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BLOOD

CARDIOVASCULAR SYSTEM

     By the time a human embryo is a only few mm in size, it needs energy & produces wastes faster than diffusion can remove.  A system to perform transport is needed and thus by the end of the 3rd week the heart beats while other organ systems have barely begun.  Fluid necessary in body since the differentiated cells of the body can't get their own food or move away from their wastes.  These specialized cells are also less able to protect themselves from temperature changes, pH changes, & toxic chemicals.  The cardiovascular system must help control the composition of the fluid which bathes the cells. Blood therefore serves three main functions:

--it transports oxygen, nutrients, heat, wastes, hormones, & enzymes

--it regulates pH with buffers; the water in blood resists temperature change

--it protects the body from blood loss & microbes

 

BLOOD

     Blood represents about 8%of the human body weight: this is 5-6 liters in average male and 4-5 liters in the average female.  When blood is centrifuged (spun) the components of blood are separated according to weight.   Blood is 55% plasma, 45% formed elements (blood cells).  The blood cells can be divided into red blood cells (erythrocytes), white blood cells (leukocytes), and platelets.

HEMATOCRIT

A) PLASMA

     Plasma is 91.5% water, 7% protein, 1.5% other (wastes, urea, hormones, creatine, ammonia). Most of the blood proteins are made in the liver.  Their roles include transport, fighting disease, controlling the movement of water, and clotting.

 

 

B) ERYTHROCYTES (red blood cells)

     Erythropoiesis (the process of making red blood cells) begins as proerythroblasts synthesize the protein hemoglobin.  At later stages, the nucleus is ejected from the cell and the cell becomes biconcave.  The flexible biconcave cells can squeeze through the endothelial cells lining the marrow and enter the blood.  Hemoglobin contains a protein portion (globin) and a non-protein heme group that binds oxygen.

HEMOGLOBIN

     There are 5.2 million red blood cells per ml of blood in a male, 4.8 million per ml in a female.  The amazing total of 25 trillion cells in an adult humans means that red blood cells compose about 1/3 the cells in the human body! More than  99% of blood cells are red blood cells.  One third of the weight of a red blood cell is hemoglobin which is made before the loss of the ribosomes and nucleus.  Each cell has about 280 million molecules of hemoglobin.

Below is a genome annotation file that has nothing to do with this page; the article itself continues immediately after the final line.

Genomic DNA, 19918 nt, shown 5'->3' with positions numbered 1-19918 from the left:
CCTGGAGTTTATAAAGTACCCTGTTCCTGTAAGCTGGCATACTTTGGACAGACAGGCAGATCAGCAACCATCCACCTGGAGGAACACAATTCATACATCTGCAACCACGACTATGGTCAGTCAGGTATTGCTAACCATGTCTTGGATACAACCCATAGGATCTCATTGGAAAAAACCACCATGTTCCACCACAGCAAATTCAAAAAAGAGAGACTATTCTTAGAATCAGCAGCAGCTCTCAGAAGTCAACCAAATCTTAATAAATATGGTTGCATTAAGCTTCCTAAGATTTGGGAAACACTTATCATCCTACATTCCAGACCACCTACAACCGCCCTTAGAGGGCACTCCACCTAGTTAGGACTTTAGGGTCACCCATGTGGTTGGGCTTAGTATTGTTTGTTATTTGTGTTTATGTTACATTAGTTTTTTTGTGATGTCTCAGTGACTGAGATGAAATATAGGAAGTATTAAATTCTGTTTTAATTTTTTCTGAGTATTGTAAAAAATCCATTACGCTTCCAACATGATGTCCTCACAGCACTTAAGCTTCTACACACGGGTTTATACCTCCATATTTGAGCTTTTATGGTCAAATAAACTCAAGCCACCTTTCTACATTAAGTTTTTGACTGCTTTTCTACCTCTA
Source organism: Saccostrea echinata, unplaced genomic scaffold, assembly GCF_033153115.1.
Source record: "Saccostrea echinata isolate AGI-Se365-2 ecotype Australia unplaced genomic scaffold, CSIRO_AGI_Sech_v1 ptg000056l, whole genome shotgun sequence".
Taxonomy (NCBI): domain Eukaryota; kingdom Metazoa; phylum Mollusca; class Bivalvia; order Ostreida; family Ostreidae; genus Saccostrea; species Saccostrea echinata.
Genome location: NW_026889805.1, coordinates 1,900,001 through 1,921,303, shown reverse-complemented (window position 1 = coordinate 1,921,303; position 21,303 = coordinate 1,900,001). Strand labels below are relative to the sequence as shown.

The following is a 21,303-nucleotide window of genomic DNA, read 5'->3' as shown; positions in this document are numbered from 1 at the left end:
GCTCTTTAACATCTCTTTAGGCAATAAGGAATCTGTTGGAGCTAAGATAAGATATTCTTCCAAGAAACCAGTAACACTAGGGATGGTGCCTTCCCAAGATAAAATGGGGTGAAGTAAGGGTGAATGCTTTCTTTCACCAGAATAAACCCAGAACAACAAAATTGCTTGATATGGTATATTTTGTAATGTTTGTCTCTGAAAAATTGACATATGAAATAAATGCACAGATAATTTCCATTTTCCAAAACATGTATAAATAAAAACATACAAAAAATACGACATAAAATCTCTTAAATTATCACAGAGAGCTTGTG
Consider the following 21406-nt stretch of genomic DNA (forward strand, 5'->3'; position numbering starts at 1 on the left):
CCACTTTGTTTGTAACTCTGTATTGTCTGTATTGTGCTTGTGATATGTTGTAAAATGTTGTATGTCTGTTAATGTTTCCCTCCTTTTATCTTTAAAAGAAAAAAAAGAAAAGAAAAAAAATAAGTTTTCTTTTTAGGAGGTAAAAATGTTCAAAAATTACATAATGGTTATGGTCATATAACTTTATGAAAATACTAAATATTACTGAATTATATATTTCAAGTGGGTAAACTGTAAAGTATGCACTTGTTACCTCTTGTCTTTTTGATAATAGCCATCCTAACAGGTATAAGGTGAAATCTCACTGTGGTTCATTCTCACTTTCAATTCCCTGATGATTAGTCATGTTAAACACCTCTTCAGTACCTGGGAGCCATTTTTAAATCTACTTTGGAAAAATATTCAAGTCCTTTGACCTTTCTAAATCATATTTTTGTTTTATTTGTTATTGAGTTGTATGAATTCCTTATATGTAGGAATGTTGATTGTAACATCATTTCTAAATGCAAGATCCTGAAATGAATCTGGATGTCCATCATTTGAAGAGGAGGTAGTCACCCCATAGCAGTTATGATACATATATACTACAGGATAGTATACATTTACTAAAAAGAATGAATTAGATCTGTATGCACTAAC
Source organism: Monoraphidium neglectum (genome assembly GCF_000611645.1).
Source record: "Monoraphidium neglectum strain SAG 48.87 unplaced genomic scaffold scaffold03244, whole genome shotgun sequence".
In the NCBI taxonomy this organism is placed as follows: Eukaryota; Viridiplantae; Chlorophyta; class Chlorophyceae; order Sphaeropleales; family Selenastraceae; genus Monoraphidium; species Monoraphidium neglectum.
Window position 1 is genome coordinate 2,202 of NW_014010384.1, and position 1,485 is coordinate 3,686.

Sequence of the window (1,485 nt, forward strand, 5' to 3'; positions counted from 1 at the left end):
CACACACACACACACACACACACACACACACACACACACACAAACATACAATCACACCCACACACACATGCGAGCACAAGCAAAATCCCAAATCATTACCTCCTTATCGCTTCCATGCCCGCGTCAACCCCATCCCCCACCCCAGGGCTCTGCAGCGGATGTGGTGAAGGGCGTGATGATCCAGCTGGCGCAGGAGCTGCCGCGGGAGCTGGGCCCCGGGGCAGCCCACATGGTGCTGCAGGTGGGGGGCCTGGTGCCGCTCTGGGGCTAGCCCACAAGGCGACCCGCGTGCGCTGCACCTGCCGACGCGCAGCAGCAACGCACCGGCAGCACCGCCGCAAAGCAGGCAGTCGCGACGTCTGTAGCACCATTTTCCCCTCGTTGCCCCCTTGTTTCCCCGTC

As the saying goes, blood is thicker than water.  The proteins in blood plasma make plasma thicker than water alone; the cells increase blood’s viscosity even more.  Normally, rbcs compose 40% volume of the blood; this measure is called the  hematocrit. (Once blood is centrifuged, the ratio of the volume of rbcs to the total blood volume is used to determine the hematocrit.)   Hematocrits in men are higher than in women on average (due to the effects of testosterone and menstruation

     Hemoglobin is the respiratory pigment in vertebrate red blood cells.  The following images are of blood smears of a bony fish, frog, turtle, and human.  The human slide shows a reticulocyte, the precursor to circulating red blood cells which has not yet ejected its nucleus.

FISH BLOOD FROG BLOOD
TURTLE BLOOD RETICULOCYTE
Sickle Cell Anemia
sickle cell sickle cell

 

2) LEUKOCYTES (white blood cells)

     Most leukocytes are located in peripheral tissues rather than in the blood, only about 2% are actually in the blood.  They travel through blood looking for disturbances in your body's normal functioning. If they detect the appropriate signal, demonstrate both chemotaxis (the ability to move towards the signal) and emigration or diapedesis (they can fit between small spaces between cells and pass through capillary walls due to their ability to move in an amoeboid fashion).  Microbe toxins, colony stimulating factors, & kinins (produced by damaged tissues) may attract leukocytes (especially neutrophils & macrophages).

     Some leukocytes (neutrophils, macrophages, monocytes) phagocytize (engulf) microbes and may kill with chemicals such as lysozyme, defensins, & strong oxidants.  Eosinophils undergo the exocytosis of these chemicals onto parasites that are too large for phagocytosis.  Basophils facilitate the inflammatory response.  Most leukocytes live only a few days and during an infection they may only survive a few hours.  Because they are so short-lived, 75% of blood cells made by the bone marrow (perhaps 4-6 million per second are leukocytes.

  Neutrophil

neutrophil neutrophil
neutrophil
EOSINOPHIL
eosinophil eosinophil
eosinophil eosinophil

BASOPHIL

BASOPHIL

basophil
LYMPHOCYTE
LYMPHOCYTE LYMPHOCYTE
LYMPHOCYTE
MONOCYTE
MONOCYTE MONOCYTE
LEUKEMIA
LEUKEMIA LEUKEMIA
LEUKEMIA
LEUKEMIA
LEUKEMIA
PLATELETS
PLATELET PLATELET
PLATELET